I saw a tutorial by the guys that made R.A.T.S. how to make a single material in udk house several textures each with it's own UV mapping, like a single material containing multiple materials, and the plus side of this is to cut down on drawcalls and increase performance, but I'm not sure how would it be the best way to use this method for my project. If my gun has lots of optional attachments, like different scopes and sights, flash and sound suppressors, magazines of different sizes, underbarrel attachments like foregrips and grenade launchers, and so on and so on, what should I put in one material and what in a separate? If I put all in one, but I don't use the majority of the optional attachments, how's the performance going to be compared to having separate materials for the attachments?
I see, that's good, but I'm asking because I don't understand how exactly this works, like, for example if I include the texture of the empty shell in this material, and I make the empty shells stay on the ground very long, is it going to render the rest of the gun or the rest of the textures in the material or something like that for each of the empty shells on the ground? Or just instancing them or something?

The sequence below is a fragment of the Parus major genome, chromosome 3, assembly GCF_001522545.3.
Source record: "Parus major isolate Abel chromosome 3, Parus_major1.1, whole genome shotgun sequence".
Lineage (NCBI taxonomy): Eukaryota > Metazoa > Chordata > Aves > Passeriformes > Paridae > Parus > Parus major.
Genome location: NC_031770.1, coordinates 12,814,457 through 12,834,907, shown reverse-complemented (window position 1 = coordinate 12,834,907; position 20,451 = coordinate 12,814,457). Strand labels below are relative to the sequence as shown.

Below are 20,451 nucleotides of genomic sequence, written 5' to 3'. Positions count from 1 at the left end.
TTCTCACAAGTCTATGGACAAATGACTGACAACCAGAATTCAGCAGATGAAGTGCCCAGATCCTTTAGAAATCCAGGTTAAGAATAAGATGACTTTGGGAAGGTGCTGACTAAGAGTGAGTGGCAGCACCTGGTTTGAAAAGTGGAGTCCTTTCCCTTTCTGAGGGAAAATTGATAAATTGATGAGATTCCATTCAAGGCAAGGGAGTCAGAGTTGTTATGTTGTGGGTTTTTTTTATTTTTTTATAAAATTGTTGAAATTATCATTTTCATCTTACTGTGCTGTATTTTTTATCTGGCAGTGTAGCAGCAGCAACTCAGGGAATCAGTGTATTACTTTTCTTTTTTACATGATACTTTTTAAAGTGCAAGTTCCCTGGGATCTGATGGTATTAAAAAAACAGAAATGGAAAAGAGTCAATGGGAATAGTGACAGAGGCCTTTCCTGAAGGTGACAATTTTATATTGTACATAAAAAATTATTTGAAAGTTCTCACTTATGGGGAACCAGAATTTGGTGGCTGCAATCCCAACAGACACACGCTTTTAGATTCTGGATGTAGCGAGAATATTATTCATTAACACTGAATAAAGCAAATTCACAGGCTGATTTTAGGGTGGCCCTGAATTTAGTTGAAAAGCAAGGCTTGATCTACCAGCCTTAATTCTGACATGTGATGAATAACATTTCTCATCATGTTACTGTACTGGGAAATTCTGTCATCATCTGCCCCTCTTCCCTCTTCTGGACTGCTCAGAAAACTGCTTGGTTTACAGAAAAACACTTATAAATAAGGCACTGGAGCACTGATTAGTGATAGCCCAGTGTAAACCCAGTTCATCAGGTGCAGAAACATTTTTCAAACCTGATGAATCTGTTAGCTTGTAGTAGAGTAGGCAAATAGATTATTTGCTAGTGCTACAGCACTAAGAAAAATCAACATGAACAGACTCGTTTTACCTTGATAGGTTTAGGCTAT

UDK only renders what's visible on the screen at any given moment. If the gun will be on screen then the full texture will be loaded anyway. Since shells are separate objects I'm not sure if the same material will have to be loaded a second time for them, so if someone else confirms this, it might be a little better to have a separate smaller texture (like a 64x64 or even smaller) for the bullets. But honestly I don't think something like bullet shells should really have much of a performance impact if you use the material from the gun. It will definitely save on texture memory though. My method is to usually not focus on small details like this performance wise and just get something together. It's usually faster to just cut things here and there from a more finished state if it's needed than spend so much time worrying about performance of something that might not even be a problem. It's good that you're thinking of performance, but it takes a lot longer to focus on that with every object at all times than to optimize with an estimate and fine tune things when you're farther along in development. (Kind of like a car manufacturer halting production on a car because a nut on a bolt doesn't seem right. it'd be faster to look for an alternative while still producing the rest of the car than to halt production to investigate the issue)